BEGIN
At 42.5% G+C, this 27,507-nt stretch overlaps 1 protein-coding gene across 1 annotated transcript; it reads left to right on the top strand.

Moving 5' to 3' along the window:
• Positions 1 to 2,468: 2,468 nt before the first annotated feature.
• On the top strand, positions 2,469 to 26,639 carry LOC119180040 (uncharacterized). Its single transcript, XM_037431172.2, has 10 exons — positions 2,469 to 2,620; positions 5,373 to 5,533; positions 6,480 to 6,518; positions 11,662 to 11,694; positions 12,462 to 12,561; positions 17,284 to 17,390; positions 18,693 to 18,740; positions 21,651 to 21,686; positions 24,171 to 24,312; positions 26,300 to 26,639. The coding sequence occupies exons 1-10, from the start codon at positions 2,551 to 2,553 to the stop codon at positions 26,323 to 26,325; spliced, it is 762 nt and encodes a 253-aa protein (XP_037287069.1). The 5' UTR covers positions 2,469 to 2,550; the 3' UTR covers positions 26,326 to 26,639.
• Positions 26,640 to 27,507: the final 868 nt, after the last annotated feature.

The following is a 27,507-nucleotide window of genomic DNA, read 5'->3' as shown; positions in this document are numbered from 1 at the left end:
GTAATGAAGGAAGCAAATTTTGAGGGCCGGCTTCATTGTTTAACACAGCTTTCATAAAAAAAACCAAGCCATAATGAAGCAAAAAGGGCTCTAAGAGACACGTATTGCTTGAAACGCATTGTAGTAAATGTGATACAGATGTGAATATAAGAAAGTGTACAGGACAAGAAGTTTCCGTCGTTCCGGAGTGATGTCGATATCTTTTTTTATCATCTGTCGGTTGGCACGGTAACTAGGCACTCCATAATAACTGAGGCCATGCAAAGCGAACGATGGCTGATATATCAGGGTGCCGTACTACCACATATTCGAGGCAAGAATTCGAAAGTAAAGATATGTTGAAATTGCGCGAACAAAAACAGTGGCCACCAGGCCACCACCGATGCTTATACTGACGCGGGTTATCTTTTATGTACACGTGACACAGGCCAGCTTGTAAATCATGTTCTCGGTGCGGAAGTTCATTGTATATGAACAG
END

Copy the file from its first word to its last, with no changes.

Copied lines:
At 42.5% G+C, this 27,507-nt stretch overlaps 1 protein-coding gene across 1 annotated transcript; it reads left to right on the top strand.

Moving 5' to 3' along the window:
• Positions 1 to 2,468: 2,468 nt before the first annotated feature.
• On the top strand, positions 2,469 to 26,639 carry LOC119180040 (uncharacterized). Its single transcript, XM_037431172.2, has 10 exons — positions 2,469 to 2,620; positions 5,373 to 5,533; positions 6,480 to 6,518; positions 11,662 to 11,694; positions 12,462 to 12,561; positions 17,284 to 17,390; positions 18,693 to 18,740; positions 21,651 to 21,686; positions 24,171 to 24,312; positions 26,300 to 26,639. The coding sequence occupies exons 1-10, from the start codon at positions 2,551 to 2,553 to the stop codon at positions 26,323 to 26,325; spliced, it is 762 nt and encodes a 253-aa protein (XP_037287069.1). The 5' UTR covers positions 2,469 to 2,550; the 3' UTR covers positions 26,326 to 26,639.
• Positions 26,640 to 27,507: the final 868 nt, after the last annotated feature.

The following is a 27,507-nucleotide window of genomic DNA, read 5'->3' as shown; positions in this document are numbered from 1 at the left end:
GTAATGAAGGAAGCAAATTTTGAGGGCCGGCTTCATTGTTTAACACAGCTTTCATAAAAAAAACCAAGCCATAATGAAGCAAAAAGGGCTCTAAGAGACACGTATTGCTTGAAACGCATTGTAGTAAATGTGATACAGATGTGAATATAAGAAAGTGTACAGGACAAGAAGTTTCCGTCGTTCCGGAGTGATGTCGATATCTTTTTTTATCATCTGTCGGTTGGCACGGTAACTAGGCACTCCATAATAACTGAGGCCATGCAAAGCGAACGATGGCTGATATATCAGGGTGCCGTACTACCACATATTCGAGGCAAGAATTCGAAAGTAAAGATATGTTGAAATTGCGCGAACAAAAACAGTGGCCACCAGGCCACCACCGATGCTTATACTGACGCGGGTTATCTTTTATGTACACGTGACACAGGCCAGCTTGTAAATCATGTTCTCGGTGCGGAAGTTCATTGTATATGAACAG